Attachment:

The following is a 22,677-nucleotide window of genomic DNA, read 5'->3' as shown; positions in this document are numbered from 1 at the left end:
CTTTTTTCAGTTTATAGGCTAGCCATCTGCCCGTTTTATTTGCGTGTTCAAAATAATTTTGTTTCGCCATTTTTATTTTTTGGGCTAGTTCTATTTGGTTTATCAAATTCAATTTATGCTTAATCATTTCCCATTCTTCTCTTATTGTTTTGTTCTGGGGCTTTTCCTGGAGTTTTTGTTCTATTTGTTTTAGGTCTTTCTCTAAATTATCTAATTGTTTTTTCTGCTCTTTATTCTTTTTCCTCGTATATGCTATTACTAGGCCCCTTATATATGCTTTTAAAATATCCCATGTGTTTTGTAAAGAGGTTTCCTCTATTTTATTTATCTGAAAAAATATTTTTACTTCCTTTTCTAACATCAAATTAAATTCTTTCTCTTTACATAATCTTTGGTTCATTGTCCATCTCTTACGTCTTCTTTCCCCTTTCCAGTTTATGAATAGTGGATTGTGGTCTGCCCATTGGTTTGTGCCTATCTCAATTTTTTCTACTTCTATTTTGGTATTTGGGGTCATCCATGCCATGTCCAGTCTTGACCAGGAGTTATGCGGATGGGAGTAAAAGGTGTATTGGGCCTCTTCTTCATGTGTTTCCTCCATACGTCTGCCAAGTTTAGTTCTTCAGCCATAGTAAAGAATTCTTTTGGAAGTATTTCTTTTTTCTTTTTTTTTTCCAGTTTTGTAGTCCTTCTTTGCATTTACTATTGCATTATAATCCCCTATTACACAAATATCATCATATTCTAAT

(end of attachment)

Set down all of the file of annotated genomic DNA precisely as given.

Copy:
The following is a 22,677-nucleotide window of genomic DNA, read 5'->3' as shown; positions in this document are numbered from 1 at the left end:
CTTTTTTCAGTTTATAGGCTAGCCATCTGCCCGTTTTATTTGCGTGTTCAAAATAATTTTGTTTCGCCATTTTTATTTTTTGGGCTAGTTCTATTTGGTTTATCAAATTCAATTTATGCTTAATCATTTCCCATTCTTCTCTTATTGTTTTGTTCTGGGGCTTTTCCTGGAGTTTTTGTTCTATTTGTTTTAGGTCTTTCTCTAAATTATCTAATTGTTTTTTCTGCTCTTTATTCTTTTTCCTCGTATATGCTATTACTAGGCCCCTTATATATGCTTTTAAAATATCCCATGTGTTTTGTAAAGAGGTTTCCTCTATTTTATTTATCTGAAAAAATATTTTTACTTCCTTTTCTAACATCAAATTAAATTCTTTCTCTTTACATAATCTTTGGTTCATTGTCCATCTCTTACGTCTTCTTTCCCCTTTCCAGTTTATGAATAGTGGATTGTGGTCTGCCCATTGGTTTGTGCCTATCTCAATTTTTTCTACTTCTATTTTGGTATTTGGGGTCATCCATGCCATGTCCAGTCTTGACCAGGAGTTATGCGGATGGGAGTAAAAGGTGTATTGGGCCTCTTCTTCATGTGTTTCCTCCATACGTCTGCCAAGTTTAGTTCTTCAGCCATAGTAAAGAATTCTTTTGGAAGTATTTCTTTTTTCTTTTTTTTTTCCAGTTTTGTAGTCCTTCTTTGCATTTACTATTGCATTATAATCCCCTATTACACAAATATCATCATATTCTAAT